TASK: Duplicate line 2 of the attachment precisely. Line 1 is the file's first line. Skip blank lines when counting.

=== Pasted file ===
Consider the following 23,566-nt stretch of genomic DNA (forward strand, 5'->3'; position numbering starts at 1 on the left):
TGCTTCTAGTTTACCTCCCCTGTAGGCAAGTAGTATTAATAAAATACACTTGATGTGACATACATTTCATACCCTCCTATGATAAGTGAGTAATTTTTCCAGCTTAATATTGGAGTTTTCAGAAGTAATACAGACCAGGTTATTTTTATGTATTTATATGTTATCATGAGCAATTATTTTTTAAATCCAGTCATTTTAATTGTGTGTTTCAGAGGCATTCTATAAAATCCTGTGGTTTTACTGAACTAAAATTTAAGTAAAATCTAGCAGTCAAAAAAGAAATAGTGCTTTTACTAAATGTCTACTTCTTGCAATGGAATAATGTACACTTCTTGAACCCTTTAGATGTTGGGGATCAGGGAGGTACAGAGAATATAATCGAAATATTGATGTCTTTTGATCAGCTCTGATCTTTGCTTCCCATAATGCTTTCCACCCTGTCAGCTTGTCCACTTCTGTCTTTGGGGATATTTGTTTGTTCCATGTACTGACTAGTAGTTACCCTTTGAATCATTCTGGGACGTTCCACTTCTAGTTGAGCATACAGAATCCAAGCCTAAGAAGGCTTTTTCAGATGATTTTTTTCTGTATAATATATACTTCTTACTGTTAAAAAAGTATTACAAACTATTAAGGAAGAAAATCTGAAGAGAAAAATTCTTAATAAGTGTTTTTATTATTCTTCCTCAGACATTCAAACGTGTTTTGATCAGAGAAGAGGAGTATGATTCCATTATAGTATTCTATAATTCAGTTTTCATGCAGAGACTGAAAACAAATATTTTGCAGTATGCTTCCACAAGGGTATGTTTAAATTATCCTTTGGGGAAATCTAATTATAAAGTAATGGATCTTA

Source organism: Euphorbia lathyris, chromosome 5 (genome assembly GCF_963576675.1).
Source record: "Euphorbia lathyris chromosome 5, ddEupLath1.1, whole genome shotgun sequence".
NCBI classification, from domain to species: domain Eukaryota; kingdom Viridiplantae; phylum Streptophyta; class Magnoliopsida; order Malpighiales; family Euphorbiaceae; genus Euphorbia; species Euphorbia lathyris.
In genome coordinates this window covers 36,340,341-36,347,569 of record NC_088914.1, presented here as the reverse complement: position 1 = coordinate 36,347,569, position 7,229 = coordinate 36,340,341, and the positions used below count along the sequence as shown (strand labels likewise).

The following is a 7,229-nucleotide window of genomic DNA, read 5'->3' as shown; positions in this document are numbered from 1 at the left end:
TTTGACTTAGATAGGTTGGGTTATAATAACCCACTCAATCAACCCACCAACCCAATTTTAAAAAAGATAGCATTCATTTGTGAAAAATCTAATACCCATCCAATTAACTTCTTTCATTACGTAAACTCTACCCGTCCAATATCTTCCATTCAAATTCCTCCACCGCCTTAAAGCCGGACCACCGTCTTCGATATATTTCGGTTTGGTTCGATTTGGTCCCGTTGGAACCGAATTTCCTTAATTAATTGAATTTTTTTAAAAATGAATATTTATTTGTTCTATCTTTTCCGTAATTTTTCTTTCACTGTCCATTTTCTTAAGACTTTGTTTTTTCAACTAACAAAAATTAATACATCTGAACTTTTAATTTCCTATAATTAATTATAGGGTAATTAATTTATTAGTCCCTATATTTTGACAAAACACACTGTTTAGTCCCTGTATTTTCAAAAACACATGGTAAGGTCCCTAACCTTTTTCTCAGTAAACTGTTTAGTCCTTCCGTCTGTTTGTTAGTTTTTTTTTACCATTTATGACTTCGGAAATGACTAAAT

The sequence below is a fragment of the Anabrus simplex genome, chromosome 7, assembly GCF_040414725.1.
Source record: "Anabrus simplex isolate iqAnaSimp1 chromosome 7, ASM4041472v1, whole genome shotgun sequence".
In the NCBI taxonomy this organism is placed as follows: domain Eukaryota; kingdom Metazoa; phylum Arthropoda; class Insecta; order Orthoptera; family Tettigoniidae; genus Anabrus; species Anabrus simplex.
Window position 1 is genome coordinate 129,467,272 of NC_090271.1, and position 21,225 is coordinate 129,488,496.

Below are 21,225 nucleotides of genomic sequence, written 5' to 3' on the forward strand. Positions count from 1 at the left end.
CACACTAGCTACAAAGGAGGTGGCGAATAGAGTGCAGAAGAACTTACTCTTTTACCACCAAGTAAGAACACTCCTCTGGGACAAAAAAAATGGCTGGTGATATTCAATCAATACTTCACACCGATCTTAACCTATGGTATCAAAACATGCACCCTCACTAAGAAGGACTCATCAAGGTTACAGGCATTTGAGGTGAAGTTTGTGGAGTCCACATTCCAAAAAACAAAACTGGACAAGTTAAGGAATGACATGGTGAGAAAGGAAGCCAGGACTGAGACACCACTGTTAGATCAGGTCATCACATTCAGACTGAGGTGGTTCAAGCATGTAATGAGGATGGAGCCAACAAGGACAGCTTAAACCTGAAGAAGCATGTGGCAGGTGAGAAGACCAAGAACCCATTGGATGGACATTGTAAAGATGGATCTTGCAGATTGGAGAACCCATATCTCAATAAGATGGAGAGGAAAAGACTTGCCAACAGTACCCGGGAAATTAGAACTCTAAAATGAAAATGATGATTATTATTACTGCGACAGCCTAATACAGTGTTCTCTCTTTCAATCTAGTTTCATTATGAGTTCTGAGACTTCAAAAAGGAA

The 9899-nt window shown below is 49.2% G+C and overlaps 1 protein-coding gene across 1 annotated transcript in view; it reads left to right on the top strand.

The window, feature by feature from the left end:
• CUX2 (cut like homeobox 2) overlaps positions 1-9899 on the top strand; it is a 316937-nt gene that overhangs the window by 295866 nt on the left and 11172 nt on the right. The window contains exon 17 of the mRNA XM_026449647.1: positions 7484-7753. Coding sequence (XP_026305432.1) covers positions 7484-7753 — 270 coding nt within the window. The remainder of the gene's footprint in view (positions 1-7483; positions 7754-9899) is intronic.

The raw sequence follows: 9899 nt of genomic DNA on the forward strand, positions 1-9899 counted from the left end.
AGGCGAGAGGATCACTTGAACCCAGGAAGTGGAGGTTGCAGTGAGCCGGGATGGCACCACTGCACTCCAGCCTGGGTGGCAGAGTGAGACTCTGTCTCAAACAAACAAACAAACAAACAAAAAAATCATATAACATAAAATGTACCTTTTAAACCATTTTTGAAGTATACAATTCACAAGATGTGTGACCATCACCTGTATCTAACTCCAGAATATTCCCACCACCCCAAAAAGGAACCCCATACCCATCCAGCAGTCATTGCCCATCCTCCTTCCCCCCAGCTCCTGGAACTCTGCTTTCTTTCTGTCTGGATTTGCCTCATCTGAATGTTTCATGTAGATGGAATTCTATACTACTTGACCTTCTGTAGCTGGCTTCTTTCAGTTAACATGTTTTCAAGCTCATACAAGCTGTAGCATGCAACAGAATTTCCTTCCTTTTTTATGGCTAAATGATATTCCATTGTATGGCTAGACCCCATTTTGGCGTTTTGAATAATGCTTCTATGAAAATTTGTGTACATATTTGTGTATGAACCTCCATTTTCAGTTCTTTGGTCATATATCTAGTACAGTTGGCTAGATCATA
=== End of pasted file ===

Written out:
TGCTTCTAGTTTACCTCCCCTGTAGGCAAGTAGTATTAATAAAATACACTTGATGTGACATACATTTCATACCCTCCTATGATAAGTGAGTAATTTTTCCAGCTTAATATTGGAGTTTTCAGAAGTAATACAGACCAGGTTATTTTTATGTATTTATATGTTATCATGAGCAATTATTTTTTAAATCCAGTCATTTTAATTGTGTGTTTCAGAGGCATTCTATAAAATCCTGTGGTTTTACTGAACTAAAATTTAAGTAAAATCTAGCAGTCAAAAAAGAAATAGTGCTTTTACTAAATGTCTACTTCTTGCAATGGAATAATGTACACTTCTTGAACCCTTTAGATGTTGGGGATCAGGGAGGTACAGAGAATATAATCGAAATATTGATGTCTTTTGATCAGCTCTGATCTTTGCTTCCCATAATGCTTTCCACCCTGTCAGCTTGTCCACTTCTGTCTTTGGGGATATTTGTTTGTTCCATGTACTGACTAGTAGTTACCCTTTGAATCATTCTGGGACGTTCCACTTCTAGTTGAGCATACAGAATCCAAGCCTAAGAAGGCTTTTTCAGATGATTTTTTTCTGTATAATATATACTTCTTACTGTTAAAAAAGTATTACAAACTATTAAGGAAGAAAATCTGAAGAGAAAAATTCTTAATAAGTGTTTTTATTATTCTTCCTCAGACATTCAAACGTGTTTTGATCAGAGAAGAGGAGTATGATTCCATTATAGTATTCTATAATTCAGTTTTCATGCAGAGACTGAAAACAAATATTTTGCAGTATGCTTCCACAAGGGTATGTTTAAATTATCCTTTGGGGAAATCTAATTATAAAGTAATGGATCTTA